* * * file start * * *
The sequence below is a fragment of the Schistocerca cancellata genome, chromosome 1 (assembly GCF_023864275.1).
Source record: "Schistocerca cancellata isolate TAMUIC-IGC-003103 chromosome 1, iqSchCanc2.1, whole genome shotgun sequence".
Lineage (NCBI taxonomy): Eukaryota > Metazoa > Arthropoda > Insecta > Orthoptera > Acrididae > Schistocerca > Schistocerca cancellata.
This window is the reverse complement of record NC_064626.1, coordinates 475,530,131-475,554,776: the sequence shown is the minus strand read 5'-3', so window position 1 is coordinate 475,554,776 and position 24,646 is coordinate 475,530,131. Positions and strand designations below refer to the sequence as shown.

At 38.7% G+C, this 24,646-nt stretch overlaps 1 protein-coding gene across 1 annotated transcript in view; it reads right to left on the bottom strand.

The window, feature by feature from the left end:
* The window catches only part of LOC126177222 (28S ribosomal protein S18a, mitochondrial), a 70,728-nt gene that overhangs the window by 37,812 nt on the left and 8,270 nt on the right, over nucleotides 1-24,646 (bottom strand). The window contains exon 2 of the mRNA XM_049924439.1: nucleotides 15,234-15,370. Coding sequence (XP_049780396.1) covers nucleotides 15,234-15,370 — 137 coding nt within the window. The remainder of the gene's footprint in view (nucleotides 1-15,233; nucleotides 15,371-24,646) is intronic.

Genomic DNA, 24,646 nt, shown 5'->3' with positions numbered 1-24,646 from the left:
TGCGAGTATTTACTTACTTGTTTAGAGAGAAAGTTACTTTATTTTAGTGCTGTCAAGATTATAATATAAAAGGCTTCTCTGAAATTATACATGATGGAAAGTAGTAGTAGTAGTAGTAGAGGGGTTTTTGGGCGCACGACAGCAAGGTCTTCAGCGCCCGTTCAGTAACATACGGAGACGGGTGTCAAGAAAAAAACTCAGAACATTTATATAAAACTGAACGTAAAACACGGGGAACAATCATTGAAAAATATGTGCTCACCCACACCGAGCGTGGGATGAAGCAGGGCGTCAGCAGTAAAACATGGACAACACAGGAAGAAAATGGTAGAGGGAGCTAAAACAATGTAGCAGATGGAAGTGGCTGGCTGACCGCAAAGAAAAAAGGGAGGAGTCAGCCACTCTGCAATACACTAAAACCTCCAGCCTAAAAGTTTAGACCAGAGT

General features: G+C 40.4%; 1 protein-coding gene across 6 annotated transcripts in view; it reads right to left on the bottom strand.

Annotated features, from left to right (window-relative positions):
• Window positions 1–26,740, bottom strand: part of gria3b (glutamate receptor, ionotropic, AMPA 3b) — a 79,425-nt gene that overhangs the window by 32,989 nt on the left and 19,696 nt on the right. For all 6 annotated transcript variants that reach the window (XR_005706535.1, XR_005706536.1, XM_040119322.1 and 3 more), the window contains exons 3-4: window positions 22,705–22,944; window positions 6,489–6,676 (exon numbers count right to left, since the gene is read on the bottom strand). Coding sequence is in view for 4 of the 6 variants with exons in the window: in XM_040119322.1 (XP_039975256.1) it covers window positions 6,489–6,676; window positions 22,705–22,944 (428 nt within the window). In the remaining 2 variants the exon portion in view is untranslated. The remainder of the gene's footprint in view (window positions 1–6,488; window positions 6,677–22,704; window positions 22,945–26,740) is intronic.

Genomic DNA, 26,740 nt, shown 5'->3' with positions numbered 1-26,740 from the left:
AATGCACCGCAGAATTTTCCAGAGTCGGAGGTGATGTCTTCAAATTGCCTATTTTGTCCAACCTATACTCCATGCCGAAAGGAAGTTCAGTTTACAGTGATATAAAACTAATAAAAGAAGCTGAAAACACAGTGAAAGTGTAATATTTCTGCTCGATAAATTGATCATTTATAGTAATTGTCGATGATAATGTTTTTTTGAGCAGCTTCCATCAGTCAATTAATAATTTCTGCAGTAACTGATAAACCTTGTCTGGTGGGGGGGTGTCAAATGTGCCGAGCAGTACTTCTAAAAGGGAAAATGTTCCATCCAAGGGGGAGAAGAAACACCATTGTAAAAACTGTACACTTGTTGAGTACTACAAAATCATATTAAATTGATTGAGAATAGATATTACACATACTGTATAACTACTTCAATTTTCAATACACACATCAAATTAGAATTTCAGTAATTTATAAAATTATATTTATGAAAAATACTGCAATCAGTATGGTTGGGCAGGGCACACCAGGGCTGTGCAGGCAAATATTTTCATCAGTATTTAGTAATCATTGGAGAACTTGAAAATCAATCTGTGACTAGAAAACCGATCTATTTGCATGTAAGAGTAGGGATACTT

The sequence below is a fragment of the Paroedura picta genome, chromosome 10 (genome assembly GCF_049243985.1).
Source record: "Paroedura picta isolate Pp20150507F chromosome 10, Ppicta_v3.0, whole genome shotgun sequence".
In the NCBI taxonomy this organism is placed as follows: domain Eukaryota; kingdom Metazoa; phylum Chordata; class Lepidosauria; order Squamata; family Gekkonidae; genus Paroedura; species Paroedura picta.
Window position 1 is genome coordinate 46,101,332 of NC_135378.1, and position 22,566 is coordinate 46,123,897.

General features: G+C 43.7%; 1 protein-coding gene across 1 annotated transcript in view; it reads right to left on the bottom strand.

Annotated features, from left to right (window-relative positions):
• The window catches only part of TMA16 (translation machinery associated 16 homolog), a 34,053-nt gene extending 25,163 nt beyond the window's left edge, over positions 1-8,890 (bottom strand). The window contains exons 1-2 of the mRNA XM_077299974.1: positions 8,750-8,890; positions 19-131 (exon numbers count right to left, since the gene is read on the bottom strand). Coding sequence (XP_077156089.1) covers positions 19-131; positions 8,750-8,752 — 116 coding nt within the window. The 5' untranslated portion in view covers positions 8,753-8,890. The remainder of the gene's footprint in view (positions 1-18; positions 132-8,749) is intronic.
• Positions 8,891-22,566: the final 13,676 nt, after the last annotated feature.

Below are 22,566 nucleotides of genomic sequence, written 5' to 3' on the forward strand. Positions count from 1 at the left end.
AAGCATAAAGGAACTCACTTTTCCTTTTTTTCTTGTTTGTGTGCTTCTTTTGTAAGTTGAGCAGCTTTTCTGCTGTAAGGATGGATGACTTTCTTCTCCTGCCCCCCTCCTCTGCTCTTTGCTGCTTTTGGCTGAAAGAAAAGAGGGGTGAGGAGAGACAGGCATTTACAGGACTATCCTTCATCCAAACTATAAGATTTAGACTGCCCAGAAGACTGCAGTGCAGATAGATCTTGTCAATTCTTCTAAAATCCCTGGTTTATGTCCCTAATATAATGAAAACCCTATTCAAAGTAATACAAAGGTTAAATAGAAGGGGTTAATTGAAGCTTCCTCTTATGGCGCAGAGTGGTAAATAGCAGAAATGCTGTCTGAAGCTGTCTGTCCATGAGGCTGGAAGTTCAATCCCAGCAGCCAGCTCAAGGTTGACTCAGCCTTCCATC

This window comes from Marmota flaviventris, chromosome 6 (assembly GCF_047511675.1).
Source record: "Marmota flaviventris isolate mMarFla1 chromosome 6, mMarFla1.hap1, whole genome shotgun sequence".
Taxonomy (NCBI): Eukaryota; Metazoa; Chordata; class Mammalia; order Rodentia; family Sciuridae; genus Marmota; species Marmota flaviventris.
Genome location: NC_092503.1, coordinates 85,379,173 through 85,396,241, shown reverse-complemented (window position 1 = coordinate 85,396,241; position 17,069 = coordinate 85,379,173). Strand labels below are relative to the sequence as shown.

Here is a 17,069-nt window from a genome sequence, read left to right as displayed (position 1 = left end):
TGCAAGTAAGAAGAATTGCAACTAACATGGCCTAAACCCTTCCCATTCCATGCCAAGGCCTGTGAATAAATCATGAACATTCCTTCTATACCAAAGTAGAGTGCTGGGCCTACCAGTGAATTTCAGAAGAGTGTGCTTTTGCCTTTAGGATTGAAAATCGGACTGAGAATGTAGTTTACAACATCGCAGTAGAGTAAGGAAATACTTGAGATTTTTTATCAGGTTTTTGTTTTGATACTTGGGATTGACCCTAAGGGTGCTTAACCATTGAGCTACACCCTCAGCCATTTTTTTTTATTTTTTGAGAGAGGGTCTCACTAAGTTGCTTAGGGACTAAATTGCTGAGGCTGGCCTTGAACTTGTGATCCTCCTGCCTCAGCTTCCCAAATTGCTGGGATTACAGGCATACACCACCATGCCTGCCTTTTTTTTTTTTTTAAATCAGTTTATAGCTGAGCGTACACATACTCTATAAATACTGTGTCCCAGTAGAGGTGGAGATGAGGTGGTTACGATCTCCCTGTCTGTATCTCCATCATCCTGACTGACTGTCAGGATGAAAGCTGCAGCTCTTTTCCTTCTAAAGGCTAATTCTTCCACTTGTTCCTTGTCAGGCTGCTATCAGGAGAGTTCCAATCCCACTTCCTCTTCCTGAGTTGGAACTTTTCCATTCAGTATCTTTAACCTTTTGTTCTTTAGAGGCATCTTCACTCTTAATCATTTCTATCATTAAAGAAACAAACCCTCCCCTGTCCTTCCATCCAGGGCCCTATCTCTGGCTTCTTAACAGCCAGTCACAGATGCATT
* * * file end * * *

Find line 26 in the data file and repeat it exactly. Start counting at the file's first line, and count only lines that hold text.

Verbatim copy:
Source record: "Marmota flaviventris isolate mMarFla1 chromosome 6, mMarFla1.hap1, whole genome shotgun sequence".